Lorenzo v. Securities and Exchange Commission, 2018 U.S. LEXIS 3813, Docket No. 17-1077
Just a decade ago, our economy was thrown into chaos caused by questionable and sometimes illegal behavior by large financial institutions, though very few of the individuals responsible for the Great Recession have been punished. Next term, the Court will decide whether someone who knowingly spreads false and misleading statements to investors can escape liability for securities fraud if someone else originally made the false statements. Kavanaugh was on the DC Circuit panel that considered the case.
Merck Sharp & Dohme Corp. v. Albrecht, 2018 U.S. LEXIS 4047, Docket No. 17-290
This case, which is scheduled to be decided by the Court in 2018–19 deals with safety and warning labels for Fosamax, a drug that is often prescribed to older women who have or are at risk of developing osteoporosis. The issue at hand in the case is whether a drug manufacturer that fails to warn about a known, serious harmful effect of the drug is excused from liability to patients injured by the drug because the FDA rejected an attempt to include a different warning on the product label.
Frank v. Gaos, 2018 U.S. LEXIS 2658, Docket No. 17-961
The Court will also consider a case in 2018-19 involving an issue important to preserving consumer class actions (the ability of individuals who have been harmed to band together in order to take on much larger businesses or other institutions) as a means of deterring and remedying frauds and other wrongdoing. This case concerns wrongdoing that inflicts small injuries on so many people that it becomes difficult to distribute settlement funds to individual class members. The case before the high court asks whether, in such cases, settlement funds can be put to their next best use by distributing them to nonprofit organizations that are dedicated to combating the kind of wrongdoing that led to the lawsuit.
Consumer Financial Protection Bureau v. All American Check Cashing, Inc., Docket No. 18-60302
Beyond cases already before the Court, the Court may in coming years decide to consider an issue critically important to all consumers: whether the structure of the Consumer Financial Protection Bureau (CFPB), with its director protected against being fired without cause by the president, is unconstitutional. Many companies chafing at the Bureau’s consumer-protection actions have been gearing up to make this argument and will be increasingly encouraged by a more conservative Court. The U.S. Court of Appeals for the DC Circuit rejected this argument in PHH Corp. v. CFPB, 881 F.3d 75 (DC Cir. 2018) despite a dissent by Judge Kavanaugh, but the same argument is still being made in other cases in other circuits, including one now pending before the 5th Circuit,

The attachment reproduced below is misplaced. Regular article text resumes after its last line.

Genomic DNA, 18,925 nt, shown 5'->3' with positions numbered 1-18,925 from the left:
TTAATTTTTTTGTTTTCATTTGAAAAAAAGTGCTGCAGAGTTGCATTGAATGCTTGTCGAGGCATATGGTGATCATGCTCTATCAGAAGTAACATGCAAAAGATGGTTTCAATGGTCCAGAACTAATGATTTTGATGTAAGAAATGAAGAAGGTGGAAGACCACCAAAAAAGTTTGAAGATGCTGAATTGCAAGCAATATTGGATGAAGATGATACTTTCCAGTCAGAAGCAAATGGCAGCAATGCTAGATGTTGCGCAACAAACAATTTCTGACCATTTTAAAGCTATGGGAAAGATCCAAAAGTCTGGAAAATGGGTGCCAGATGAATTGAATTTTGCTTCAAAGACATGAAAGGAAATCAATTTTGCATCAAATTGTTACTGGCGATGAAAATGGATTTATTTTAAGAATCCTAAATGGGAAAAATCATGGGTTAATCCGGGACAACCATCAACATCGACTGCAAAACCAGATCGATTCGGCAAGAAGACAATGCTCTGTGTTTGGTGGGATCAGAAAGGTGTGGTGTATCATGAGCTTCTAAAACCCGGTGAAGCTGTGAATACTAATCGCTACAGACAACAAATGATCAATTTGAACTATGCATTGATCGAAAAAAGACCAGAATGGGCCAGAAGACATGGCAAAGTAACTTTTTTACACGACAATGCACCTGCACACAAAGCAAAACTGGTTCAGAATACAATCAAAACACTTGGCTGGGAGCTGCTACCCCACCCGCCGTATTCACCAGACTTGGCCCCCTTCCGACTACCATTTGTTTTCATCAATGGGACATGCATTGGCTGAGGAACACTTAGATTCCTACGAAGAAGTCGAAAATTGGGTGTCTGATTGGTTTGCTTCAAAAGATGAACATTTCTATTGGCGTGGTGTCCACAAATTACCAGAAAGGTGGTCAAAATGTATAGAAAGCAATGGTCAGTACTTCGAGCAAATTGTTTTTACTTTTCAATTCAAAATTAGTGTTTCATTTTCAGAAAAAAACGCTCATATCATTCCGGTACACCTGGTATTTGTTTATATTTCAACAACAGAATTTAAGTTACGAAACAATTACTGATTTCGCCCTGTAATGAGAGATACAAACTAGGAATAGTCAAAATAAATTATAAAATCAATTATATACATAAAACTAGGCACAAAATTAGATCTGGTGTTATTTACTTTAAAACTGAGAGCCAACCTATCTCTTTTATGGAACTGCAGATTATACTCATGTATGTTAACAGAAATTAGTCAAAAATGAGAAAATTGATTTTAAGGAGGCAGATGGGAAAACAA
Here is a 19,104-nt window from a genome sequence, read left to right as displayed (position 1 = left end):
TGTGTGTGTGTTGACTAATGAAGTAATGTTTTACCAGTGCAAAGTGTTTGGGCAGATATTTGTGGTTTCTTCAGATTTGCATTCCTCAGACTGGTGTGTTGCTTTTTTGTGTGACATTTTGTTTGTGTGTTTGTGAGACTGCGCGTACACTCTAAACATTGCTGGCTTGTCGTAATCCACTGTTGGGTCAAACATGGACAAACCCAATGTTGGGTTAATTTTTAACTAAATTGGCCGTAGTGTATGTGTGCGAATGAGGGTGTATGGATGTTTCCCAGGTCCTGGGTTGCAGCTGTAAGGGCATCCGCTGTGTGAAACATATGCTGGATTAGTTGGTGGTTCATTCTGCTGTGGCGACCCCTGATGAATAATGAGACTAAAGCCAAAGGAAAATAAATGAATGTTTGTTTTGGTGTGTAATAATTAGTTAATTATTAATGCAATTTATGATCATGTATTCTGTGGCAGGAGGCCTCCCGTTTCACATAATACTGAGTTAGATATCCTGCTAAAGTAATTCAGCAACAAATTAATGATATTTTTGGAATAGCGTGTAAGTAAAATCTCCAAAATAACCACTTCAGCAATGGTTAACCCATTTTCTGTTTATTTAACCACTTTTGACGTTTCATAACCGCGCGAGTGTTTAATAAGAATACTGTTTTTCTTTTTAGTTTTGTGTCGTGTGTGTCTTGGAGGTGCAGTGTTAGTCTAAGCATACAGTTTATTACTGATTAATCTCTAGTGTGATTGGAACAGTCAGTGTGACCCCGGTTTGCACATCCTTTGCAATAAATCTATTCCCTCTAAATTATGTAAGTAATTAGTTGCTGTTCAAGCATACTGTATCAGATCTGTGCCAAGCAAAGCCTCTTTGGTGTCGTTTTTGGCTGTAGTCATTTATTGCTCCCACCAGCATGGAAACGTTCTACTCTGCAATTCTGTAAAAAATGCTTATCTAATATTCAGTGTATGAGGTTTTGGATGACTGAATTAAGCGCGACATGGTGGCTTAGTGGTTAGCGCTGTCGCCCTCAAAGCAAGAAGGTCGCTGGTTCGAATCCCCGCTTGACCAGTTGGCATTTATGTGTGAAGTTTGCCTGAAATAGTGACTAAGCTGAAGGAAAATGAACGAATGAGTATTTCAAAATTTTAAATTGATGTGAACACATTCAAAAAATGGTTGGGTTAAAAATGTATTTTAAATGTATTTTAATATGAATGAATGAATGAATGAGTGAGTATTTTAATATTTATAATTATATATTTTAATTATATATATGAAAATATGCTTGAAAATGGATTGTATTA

American Beverage Association v. City & County of San Francisco, Docket No. 16-16072; CTIA – The Wireless Association v. City of Berkeley, Docket No. 16-15141
Prompted by recent Supreme Court rulings giving corporations broad First Amendment protections against regulation of their commercial activities, companies are increasingly using the First Amendment to try to challenge laws and rules requiring that they disclose to consumers and other members of the public information about their products, services, and activities. If those cases go before the Supreme Court, there is a possibility of further erosion of protections for consumers in a wide range of areas. Two cases currently pending in the U.S. Court of Appeals for the 9th Circuit illustrate some of the issues the Court might take up in this area: American Beverage Association v. City & County of San Francisco involves a challenge by the soft drink industry to San Francisco’s law requiring disclosure of the health risks of consuming large quantities of sugary drinks. CTIA-The Wireless Association v. City of Berkeley, is a challenge by the cell phone industry to a requirement that stores selling cell phones post notices regarding the FCC’s recommendations for reducing exposure to cell-phone radiation.
Prescott et al. v. Slide Fire Solutions, LP, 2:18-cv-00296-GMN-CWH (D. Nev. 2018)
After a gunman massacred 58 people at a country music festival in Las Vegas, Nevada, a lawsuit was filed against the manufacturer of the bump stocks that permitted the shooter to make legal firearms fire like automatic weapons (which are heavily regulated and not legally available for public sale). While the bump stock manufacturer originally claimed that the device was intended to assist “persons whose hands have limited mobility,” he later stated that the device was targeted to “people like me, who love full auto.” This case could be utilized to make it impossible to regulate even bump stocks and semi-automatic weapons.
Sturgeon v. Frost, Docket No. 17-949